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Additional Resources:
The Medieval Tournaments
The Heraldic Language













Heraldry, in its broad meaning, traditionally had to do with the functions of a herald. That is one whose duty it was to announce tournaments, to carry messages from one manor to another and to record the various insignia borne by individuals. Heraldry arose almost spontaneously in Medieval Europe around the 12th Century, coinciding with the development of armor, and the time of the crusades.



In battle, a knight, clad in armor from head to toe, would barely recognize friend from foe.  Imagine if you will, a warriors face, invisible behind closed helmets, and you may well appreciate why a new method of istant recognition became necessary.  In addition, changes in the methods of waging war also demanded instant recognition.  This resulted in distinctive Insignia's being painted on the knight's shield and embroidered on his surcoat, which were the only means by which the warrior could be identified.  It is generally accepted that these innovations led to the beginnings of Heraldry.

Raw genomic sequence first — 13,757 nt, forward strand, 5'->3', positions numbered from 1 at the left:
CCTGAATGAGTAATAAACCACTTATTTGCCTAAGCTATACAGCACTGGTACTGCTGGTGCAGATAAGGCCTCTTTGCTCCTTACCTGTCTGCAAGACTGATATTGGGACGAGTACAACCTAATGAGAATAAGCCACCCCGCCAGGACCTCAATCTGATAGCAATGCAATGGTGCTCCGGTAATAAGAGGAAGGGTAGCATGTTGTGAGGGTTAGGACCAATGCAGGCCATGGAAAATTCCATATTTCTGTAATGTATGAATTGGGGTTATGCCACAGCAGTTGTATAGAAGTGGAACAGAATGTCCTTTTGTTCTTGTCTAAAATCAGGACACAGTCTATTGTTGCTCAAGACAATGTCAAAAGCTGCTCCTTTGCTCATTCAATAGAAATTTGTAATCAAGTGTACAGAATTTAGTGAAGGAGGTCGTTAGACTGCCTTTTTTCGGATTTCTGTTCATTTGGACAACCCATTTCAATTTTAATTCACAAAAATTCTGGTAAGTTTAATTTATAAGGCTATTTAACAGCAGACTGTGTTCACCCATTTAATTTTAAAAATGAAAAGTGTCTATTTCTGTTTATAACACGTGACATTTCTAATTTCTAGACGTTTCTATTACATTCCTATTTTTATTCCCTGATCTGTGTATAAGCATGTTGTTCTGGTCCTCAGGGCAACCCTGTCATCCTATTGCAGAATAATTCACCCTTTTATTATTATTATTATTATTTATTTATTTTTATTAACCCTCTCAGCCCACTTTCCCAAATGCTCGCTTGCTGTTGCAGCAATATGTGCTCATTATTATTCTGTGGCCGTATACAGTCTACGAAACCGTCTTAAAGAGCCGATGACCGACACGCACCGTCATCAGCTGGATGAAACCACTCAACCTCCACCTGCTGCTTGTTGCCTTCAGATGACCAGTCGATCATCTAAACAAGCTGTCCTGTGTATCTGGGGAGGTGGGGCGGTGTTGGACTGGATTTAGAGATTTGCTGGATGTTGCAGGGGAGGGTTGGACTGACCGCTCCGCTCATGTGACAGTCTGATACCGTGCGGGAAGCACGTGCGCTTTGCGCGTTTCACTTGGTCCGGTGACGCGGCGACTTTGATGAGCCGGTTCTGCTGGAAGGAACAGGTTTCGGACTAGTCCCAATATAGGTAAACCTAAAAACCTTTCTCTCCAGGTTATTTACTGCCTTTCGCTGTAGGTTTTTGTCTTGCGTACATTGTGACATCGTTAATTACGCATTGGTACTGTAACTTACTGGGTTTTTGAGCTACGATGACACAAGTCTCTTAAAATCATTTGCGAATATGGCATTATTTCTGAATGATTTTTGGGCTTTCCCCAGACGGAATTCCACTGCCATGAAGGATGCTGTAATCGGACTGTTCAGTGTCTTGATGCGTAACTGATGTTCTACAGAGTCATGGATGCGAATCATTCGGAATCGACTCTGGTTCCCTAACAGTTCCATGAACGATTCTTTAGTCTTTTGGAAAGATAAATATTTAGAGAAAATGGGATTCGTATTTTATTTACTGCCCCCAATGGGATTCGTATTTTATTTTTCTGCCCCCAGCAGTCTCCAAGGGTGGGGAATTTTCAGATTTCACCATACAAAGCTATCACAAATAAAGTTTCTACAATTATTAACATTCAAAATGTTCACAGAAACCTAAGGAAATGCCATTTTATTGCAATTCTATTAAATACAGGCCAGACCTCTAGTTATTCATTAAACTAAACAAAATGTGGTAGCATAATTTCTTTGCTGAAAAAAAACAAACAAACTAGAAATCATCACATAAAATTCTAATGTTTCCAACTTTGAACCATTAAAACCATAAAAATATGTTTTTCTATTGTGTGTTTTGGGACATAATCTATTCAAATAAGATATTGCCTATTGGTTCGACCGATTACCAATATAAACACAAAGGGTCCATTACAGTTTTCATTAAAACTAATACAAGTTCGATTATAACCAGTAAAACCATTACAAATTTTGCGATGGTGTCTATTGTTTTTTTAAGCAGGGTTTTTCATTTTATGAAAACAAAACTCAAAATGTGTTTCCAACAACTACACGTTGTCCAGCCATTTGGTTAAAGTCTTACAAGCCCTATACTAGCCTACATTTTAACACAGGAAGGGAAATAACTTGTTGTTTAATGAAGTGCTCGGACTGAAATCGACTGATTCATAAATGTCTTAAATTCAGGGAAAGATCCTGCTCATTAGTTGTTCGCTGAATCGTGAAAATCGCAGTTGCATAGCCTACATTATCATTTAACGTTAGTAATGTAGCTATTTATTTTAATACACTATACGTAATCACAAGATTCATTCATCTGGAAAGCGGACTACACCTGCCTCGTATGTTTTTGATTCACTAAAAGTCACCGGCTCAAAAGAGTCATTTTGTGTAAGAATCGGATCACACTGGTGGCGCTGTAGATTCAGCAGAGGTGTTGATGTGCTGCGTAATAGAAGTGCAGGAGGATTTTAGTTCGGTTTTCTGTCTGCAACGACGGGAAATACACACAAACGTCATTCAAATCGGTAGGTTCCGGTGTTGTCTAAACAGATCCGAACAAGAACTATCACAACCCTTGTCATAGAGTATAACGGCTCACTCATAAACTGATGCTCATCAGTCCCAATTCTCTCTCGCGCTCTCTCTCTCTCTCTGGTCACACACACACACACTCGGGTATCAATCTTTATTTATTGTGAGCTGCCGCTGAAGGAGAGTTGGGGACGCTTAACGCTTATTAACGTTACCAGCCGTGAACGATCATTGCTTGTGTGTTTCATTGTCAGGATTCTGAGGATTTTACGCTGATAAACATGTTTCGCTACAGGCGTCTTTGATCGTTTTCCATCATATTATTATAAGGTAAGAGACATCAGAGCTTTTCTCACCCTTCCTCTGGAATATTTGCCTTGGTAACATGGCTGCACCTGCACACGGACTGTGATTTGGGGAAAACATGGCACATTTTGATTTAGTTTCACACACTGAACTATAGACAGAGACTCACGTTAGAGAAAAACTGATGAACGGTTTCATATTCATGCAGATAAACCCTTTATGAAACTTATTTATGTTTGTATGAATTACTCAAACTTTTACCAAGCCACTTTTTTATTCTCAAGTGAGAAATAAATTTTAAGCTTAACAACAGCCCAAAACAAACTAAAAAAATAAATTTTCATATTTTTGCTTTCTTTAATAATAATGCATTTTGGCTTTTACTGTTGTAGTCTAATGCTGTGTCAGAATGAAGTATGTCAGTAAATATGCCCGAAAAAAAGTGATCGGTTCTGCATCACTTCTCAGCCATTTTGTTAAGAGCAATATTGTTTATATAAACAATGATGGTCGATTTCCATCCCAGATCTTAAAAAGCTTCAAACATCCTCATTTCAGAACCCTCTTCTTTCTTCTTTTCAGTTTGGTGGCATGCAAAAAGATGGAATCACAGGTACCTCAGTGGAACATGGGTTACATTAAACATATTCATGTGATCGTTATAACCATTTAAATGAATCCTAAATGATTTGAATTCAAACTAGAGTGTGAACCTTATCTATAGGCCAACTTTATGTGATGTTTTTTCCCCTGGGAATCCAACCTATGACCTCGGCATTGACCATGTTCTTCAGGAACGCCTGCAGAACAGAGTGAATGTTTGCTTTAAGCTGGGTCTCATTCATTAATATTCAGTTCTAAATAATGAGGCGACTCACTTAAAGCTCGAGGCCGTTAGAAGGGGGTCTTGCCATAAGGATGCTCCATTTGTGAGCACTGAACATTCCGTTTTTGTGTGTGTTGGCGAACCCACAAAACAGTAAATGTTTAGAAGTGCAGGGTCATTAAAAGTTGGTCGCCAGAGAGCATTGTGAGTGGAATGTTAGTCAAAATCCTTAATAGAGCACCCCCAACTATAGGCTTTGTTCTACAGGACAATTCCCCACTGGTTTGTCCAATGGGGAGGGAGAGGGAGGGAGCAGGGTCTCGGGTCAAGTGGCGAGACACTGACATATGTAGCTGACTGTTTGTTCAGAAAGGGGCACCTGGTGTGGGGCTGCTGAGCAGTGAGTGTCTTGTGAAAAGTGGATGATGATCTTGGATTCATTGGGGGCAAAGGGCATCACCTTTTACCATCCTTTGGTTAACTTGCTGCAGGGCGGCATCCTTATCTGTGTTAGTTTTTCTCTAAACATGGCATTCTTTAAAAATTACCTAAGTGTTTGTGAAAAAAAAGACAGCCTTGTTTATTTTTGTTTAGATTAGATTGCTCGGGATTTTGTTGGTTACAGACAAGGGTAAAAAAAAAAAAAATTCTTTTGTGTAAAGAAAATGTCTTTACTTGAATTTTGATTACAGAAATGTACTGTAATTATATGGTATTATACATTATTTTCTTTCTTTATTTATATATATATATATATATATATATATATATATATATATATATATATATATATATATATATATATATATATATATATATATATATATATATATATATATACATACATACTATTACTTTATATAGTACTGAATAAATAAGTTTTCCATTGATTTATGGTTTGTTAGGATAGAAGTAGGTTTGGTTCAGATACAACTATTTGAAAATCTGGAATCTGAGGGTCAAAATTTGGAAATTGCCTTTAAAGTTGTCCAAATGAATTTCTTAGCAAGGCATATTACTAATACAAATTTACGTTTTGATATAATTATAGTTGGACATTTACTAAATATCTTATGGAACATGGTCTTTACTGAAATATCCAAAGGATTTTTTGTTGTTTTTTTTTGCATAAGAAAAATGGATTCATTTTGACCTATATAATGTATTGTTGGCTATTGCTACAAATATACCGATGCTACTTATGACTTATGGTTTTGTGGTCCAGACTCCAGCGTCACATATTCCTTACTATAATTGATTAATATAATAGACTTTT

The insignia thus adopted soon became jealously guraded and objects of pride. A son would inherit his Father's markings and carry them into battle with pride. After a battle or campaign, the knight would return to his castle and the vassal to his modest home and each would hang his shield or helmet on the wall. The helmet was positioned above the shield. A friend brought the belongings of those who had died in battle back, and the scene was repeated in every humble cottage and magnificent abode. Heraldry, as we know it, had come into being.



The Medieval Tournaments
The Heraldic Language